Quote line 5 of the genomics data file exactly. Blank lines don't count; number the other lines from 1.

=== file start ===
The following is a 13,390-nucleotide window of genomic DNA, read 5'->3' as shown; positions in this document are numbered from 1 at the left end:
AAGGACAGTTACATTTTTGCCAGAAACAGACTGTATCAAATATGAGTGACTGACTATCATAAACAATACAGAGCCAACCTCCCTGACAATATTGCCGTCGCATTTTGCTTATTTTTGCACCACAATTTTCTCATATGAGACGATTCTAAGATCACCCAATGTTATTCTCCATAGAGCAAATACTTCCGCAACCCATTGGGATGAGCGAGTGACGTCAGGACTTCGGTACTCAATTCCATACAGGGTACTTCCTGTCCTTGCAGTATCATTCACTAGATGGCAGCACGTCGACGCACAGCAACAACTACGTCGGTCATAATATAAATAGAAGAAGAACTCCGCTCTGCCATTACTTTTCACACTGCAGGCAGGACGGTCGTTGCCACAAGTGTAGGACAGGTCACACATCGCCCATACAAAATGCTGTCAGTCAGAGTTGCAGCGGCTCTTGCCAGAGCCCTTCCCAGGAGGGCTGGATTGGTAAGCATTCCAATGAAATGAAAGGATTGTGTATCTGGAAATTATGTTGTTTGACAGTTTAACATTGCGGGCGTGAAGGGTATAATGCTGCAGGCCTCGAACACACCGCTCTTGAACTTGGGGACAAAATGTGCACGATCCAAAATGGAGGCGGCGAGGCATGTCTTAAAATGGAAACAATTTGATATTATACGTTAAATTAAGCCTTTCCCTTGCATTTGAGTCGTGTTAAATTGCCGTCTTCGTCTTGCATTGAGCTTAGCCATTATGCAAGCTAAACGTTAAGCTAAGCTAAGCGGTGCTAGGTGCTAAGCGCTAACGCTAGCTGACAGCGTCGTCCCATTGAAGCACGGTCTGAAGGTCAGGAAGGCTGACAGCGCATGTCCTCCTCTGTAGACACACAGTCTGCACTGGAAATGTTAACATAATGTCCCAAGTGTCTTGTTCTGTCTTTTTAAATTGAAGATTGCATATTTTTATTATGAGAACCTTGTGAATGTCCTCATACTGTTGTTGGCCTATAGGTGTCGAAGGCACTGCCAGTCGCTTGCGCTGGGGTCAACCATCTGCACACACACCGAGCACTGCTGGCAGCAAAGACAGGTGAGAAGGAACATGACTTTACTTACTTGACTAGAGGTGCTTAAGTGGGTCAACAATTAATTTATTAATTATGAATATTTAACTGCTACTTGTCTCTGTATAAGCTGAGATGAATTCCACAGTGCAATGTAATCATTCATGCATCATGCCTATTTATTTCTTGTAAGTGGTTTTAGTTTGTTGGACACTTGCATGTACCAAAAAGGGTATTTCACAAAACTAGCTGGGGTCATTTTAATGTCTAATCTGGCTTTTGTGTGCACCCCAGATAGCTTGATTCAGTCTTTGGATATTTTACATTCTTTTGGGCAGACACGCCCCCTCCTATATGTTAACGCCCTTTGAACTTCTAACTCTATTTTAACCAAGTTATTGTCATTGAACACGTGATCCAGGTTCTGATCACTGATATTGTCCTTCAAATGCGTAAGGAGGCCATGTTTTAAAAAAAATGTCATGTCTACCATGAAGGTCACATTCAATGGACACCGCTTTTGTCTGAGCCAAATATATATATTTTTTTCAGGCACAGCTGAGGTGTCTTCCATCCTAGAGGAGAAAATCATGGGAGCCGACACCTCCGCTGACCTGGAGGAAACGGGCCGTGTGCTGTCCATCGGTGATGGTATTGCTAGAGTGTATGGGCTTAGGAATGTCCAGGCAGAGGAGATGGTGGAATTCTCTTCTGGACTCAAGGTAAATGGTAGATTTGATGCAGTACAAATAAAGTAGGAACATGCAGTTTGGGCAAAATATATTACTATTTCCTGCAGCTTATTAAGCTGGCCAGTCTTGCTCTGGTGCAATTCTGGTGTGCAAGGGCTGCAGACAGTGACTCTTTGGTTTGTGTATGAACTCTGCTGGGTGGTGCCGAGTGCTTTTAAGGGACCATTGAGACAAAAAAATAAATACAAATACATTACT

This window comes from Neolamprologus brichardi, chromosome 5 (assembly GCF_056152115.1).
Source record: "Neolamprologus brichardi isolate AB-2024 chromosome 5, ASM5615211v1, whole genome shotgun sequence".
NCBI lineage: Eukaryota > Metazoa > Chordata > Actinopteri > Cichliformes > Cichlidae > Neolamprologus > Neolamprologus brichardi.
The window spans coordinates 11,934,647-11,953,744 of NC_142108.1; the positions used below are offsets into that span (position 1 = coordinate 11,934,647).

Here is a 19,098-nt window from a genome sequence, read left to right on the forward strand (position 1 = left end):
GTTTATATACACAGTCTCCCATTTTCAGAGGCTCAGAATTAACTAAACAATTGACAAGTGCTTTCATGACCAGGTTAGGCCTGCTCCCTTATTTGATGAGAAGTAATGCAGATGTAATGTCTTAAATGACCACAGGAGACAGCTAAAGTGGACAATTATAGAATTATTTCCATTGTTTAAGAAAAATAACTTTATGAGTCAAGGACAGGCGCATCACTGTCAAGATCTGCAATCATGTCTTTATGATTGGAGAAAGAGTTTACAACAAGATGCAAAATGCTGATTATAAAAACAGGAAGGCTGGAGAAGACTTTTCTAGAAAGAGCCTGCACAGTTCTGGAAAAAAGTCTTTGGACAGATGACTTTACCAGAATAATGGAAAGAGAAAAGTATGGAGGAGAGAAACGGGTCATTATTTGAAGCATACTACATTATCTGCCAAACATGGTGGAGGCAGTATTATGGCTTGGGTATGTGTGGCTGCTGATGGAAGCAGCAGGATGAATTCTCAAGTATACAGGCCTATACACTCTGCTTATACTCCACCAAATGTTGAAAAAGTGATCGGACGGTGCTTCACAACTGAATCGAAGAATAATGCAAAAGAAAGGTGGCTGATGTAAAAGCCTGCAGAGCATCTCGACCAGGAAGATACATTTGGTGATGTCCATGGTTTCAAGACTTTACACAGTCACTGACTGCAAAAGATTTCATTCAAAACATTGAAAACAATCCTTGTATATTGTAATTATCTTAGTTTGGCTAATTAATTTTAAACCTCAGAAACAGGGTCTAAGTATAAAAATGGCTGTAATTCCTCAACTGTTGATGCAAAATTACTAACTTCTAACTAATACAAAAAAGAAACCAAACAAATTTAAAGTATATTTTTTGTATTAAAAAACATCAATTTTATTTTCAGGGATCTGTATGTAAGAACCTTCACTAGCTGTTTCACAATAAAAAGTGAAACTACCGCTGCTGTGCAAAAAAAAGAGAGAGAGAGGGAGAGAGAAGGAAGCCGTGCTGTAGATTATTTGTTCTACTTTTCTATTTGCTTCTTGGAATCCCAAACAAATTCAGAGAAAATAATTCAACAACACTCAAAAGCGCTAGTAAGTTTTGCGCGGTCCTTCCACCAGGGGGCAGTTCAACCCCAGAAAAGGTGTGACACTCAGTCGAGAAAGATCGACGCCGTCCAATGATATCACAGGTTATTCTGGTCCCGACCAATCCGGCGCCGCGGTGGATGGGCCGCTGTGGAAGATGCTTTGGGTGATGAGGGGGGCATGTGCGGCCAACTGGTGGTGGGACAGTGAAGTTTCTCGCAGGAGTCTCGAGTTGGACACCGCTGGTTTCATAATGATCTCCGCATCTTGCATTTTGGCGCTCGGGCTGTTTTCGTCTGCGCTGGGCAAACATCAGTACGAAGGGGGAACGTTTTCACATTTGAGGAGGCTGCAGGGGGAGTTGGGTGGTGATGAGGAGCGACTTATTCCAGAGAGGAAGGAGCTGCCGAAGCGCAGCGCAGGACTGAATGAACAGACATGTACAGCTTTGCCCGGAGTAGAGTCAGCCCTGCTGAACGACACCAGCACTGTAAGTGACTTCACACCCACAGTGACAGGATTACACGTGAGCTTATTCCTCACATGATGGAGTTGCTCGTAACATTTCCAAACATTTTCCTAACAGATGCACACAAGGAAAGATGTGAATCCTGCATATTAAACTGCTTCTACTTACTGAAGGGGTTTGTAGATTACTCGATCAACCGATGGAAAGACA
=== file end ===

NCBI lineage: Eukaryota > Metazoa > Chordata > Actinopteri > Cichliformes > Cichlidae > Neolamprologus > Neolamprologus brichardi.